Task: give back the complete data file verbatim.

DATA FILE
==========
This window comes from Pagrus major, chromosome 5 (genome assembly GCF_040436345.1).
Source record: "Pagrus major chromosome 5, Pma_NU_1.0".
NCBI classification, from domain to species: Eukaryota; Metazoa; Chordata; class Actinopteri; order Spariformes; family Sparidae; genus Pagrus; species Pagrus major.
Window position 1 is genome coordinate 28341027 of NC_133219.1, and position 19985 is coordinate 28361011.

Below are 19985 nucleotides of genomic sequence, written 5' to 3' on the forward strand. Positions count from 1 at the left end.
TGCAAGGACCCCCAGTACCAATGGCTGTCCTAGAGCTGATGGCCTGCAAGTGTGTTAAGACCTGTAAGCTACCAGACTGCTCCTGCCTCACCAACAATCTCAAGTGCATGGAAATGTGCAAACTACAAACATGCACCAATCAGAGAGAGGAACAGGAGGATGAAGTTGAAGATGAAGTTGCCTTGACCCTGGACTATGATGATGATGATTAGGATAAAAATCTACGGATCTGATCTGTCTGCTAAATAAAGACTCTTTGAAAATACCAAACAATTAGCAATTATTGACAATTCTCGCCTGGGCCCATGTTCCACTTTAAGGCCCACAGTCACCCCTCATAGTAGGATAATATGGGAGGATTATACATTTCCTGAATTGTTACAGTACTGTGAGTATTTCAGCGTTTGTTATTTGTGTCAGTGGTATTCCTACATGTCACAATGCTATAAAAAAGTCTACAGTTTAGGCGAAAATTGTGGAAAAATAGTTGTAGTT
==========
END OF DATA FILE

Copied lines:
This window comes from Pagrus major, chromosome 5 (genome assembly GCF_040436345.1).
Source record: "Pagrus major chromosome 5, Pma_NU_1.0".
NCBI classification, from domain to species: Eukaryota; Metazoa; Chordata; class Actinopteri; order Spariformes; family Sparidae; genus Pagrus; species Pagrus major.
Window position 1 is genome coordinate 28341027 of NC_133219.1, and position 19985 is coordinate 28361011.

Below are 19985 nucleotides of genomic sequence, written 5' to 3' on the forward strand. Positions count from 1 at the left end.
TGCAAGGACCCCCAGTACCAATGGCTGTCCTAGAGCTGATGGCCTGCAAGTGTGTTAAGACCTGTAAGCTACCAGACTGCTCCTGCCTCACCAACAATCTCAAGTGCATGGAAATGTGCAAACTACAAACATGCACCAATCAGAGAGAGGAACAGGAGGATGAAGTTGAAGATGAAGTTGCCTTGACCCTGGACTATGATGATGATGATTAGGATAAAAATCTACGGATCTGATCTGTCTGCTAAATAAAGACTCTTTGAAAATACCAAACAATTAGCAATTATTGACAATTCTCGCCTGGGCCCATGTTCCACTTTAAGGCCCACAGTCACCCCTCATAGTAGGATAATATGGGAGGATTATACATTTCCTGAATTGTTACAGTACTGTGAGTATTTCAGCGTTTGTTATTTGTGTCAGTGGTATTCCTACATGTCACAATGCTATAAAAAAGTCTACAGTTTAGGCGAAAATTGTGGAAAAATAGTTGTAGTT